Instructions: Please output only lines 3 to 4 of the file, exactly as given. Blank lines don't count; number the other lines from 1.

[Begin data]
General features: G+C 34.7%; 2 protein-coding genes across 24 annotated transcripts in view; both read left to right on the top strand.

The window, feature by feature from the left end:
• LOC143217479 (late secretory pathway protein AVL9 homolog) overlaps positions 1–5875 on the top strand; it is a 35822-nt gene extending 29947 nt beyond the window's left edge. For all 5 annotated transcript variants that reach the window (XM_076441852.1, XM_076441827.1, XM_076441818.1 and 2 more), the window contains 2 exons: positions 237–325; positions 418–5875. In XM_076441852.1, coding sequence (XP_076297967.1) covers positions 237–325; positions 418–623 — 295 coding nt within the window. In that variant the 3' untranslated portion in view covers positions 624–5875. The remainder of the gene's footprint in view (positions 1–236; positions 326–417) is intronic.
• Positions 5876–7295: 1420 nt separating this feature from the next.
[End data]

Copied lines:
• LOC143217479 (late secretory pathway protein AVL9 homolog) overlaps positions 1–5875 on the top strand; it is a 35822-nt gene extending 29947 nt beyond the window's left edge. For all 5 annotated transcript variants that reach the window (XM_076441852.1, XM_076441827.1, XM_076441818.1 and 2 more), the window contains 2 exons: positions 237–325; positions 418–5875. In XM_076441852.1, coding sequence (XP_076297967.1) covers positions 237–325; positions 418–623 — 295 coding nt within the window. In that variant the 3' untranslated portion in view covers positions 624–5875. The remainder of the gene's footprint in view (positions 1–236; positions 326–417) is intronic.
• Positions 5876–7295: 1420 nt separating this feature from the next.